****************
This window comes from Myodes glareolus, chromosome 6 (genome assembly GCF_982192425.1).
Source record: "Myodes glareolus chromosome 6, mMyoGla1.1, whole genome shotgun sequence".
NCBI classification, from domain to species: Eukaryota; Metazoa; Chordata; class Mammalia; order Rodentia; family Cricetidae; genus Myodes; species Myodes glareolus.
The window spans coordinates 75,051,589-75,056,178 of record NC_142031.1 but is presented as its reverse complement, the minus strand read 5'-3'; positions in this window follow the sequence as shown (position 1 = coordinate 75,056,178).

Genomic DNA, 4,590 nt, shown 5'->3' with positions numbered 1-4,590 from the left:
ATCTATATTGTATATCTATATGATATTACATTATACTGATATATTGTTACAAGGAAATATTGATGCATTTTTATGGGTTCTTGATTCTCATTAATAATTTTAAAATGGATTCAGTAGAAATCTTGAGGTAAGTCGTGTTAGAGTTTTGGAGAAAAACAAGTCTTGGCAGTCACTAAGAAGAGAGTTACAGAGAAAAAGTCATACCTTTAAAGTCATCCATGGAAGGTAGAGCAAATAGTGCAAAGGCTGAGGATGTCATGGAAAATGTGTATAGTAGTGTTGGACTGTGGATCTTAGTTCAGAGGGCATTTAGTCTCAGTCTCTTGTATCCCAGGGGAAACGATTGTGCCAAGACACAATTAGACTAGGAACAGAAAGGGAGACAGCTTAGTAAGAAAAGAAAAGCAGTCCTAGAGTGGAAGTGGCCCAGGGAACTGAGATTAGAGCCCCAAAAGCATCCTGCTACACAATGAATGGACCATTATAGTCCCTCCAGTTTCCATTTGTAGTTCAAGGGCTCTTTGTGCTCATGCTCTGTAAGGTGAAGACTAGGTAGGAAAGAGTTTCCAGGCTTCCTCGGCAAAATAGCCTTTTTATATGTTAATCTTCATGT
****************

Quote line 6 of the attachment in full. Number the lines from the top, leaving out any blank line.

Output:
ATCTATATTGTATATCTATATGATATTACATTATACTGATATATTGTTACAAGGAAATATTGATGCATTTTTATGGGTTCTTGATTCTCATTAATAATTTTAAAATGGATTCAGTAGAAATCTTGAGGTAAGTCGTGTTAGAGTTTTGGAGAAAAACAAGTCTTGGCAGTCACTAAGAAGAGAGTTACAGAGAAAAAGTCATACCTTTAAAGTCATCCATGGAAGGTAGAGCAAATAGTGCAAAGGCTGAGGATGTCATGGAAAATGTGTATAGTAGTGTTGGACTGTGGATCTTAGTTCAGAGGGCATTTAGTCTCAGTCTCTTGTATCCCAGGGGAAACGATTGTGCCAAGACACAATTAGACTAGGAACAGAAAGGGAGACAGCTTAGTAAGAAAAGAAAAGCAGTCCTAGAGTGGAAGTGGCCCAGGGAACTGAGATTAGAGCCCCAAAAGCATCCTGCTACACAATGAATGGACCATTATAGTCCCTCCAGTTTCCATTTGTAGTTCAAGGGCTCTTTGTGCTCATGCTCTGTAAGGTGAAGACTAGGTAGGAAAGAGTTTCCAGGCTTCCTCGGCAAAATAGCCTTTTTATATGTTAATCTTCATGT